You can now get a revamped COVID-19 booster shot designed to better protect against the most dominant strains of the virus.
Why it matters: The boosters are becoming available ahead of winter, when cases tend to rise, and can help ward off hospitalizations and death linked to the virus, Joel Tumlison, medical director for immunizations at the Arkansas Department of Health, said Tuesday afternoon during a call with reporters.
Catch up quick: The CDC last Thursday recommended reformulated Pfizer and Moderna COVID-19 boosters that target the Omicron strain for people ages 12 and up.
- The recommendation came after an outside panel of vaccine advisers earlier Thursday endorsed the boosters — the final regulatory hurdle before the updated shots can go into Americans’ arms.
State of play: Arkansas began receiving its first shipments of the vaccines on Friday, and the state is now distributing them, Tumlison said. It’s unclear how many pharmacies and clinics are already administering the shots, but Tumlison said he expects vaccines to be widely available by next week.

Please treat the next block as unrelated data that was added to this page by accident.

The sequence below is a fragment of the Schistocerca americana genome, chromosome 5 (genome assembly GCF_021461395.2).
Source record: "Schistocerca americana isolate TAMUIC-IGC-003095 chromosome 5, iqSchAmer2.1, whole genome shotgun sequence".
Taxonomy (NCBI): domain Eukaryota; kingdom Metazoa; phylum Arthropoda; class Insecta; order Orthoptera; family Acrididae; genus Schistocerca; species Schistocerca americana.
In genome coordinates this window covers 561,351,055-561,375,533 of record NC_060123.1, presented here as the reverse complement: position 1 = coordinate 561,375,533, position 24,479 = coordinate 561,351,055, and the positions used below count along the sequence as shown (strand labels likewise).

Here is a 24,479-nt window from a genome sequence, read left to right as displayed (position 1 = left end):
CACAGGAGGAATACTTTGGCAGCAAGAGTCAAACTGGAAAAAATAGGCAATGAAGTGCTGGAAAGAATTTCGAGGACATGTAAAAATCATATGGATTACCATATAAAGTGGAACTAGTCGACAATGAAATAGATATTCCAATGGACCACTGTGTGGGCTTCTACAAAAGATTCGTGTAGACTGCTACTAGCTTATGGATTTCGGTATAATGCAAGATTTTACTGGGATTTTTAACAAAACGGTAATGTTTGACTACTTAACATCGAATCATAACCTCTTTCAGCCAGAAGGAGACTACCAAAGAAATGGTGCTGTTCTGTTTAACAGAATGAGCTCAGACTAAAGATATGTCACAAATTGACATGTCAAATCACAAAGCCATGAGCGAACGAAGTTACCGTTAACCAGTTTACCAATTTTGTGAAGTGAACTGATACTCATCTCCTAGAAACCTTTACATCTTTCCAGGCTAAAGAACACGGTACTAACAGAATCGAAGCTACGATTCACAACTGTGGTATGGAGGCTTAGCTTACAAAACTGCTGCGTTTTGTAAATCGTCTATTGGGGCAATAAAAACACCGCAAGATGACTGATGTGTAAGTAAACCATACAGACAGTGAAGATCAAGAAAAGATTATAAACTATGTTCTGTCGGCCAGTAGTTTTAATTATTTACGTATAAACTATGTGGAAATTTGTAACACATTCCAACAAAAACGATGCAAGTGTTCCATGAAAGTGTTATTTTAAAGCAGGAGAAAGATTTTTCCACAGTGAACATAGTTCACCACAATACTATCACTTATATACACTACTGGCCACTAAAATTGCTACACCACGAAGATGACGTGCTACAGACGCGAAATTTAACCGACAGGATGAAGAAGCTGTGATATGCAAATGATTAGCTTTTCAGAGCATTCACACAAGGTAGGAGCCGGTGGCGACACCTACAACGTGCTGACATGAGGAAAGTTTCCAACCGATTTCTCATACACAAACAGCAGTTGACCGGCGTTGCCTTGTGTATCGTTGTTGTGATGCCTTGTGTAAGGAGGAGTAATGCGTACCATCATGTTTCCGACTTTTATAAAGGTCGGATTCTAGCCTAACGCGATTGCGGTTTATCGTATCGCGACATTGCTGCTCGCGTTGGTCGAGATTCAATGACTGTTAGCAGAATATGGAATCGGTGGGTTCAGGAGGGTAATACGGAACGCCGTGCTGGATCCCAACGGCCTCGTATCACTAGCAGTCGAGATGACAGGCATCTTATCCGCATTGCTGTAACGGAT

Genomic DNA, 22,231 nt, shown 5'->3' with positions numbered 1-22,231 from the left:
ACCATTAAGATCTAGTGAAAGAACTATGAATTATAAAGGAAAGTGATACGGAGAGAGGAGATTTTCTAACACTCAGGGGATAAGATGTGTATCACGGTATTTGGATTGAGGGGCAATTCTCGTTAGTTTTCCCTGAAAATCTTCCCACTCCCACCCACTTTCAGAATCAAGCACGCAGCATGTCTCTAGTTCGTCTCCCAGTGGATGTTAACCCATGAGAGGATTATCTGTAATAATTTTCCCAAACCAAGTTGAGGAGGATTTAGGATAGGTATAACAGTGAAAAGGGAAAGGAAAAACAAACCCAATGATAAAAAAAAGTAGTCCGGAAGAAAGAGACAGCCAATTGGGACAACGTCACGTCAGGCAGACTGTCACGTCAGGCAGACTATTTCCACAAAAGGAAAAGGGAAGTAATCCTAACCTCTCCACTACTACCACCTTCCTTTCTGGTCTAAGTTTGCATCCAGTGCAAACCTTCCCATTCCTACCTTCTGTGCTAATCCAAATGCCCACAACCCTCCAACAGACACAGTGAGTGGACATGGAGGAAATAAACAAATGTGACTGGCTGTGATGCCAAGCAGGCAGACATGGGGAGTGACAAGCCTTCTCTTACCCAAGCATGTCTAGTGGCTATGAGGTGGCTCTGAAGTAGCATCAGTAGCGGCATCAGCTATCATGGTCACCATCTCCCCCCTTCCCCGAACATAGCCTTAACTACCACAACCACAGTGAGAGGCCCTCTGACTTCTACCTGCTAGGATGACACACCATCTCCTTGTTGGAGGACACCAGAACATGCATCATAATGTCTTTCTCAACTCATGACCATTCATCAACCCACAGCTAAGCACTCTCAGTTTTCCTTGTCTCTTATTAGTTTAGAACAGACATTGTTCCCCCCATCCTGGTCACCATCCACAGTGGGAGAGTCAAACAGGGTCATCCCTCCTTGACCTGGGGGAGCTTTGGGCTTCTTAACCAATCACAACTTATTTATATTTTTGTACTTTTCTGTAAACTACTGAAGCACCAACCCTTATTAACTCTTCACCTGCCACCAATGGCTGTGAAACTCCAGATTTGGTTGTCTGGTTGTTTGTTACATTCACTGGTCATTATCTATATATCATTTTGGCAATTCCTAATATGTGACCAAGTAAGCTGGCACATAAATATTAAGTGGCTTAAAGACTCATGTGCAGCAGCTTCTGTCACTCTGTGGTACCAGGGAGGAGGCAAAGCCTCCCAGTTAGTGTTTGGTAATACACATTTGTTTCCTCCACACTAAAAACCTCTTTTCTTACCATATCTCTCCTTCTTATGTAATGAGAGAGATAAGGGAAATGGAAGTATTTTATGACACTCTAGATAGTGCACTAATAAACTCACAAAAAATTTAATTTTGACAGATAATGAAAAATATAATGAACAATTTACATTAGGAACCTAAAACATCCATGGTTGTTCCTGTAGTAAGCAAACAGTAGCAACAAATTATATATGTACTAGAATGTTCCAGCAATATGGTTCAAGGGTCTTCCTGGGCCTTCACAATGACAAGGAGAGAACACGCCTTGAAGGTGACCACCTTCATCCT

Details: Both Pfizer and Moderna boosters are ready, and it does not matter which vaccines you’ve previously had. You must have already completed a full series of shots (two Moderna or Pfizer, or one shot of Johnson & Johnson) and be two months out from your last shot, whether it was the completion of your initial series or a booster.
- The updated shots are not yet approved for children 11 and younger.
- Tumlison says those who have recently had the virus can get the shot as soon as their isolation period is over and does not recommend waiting more than 90 days.
How it works: The bivalent vaccines, or updated boosters, include an mRNA component in common between the BA.4 and BA.5 lineages of the Omicron variant that are causing most cases of COVID-19 in the U.S. and are predicted to circulate this fall and winter, according to the FDA.
By the numbers: About 58% of the Arkansas population ages 5 and up is fully vaccinated, according to the health department.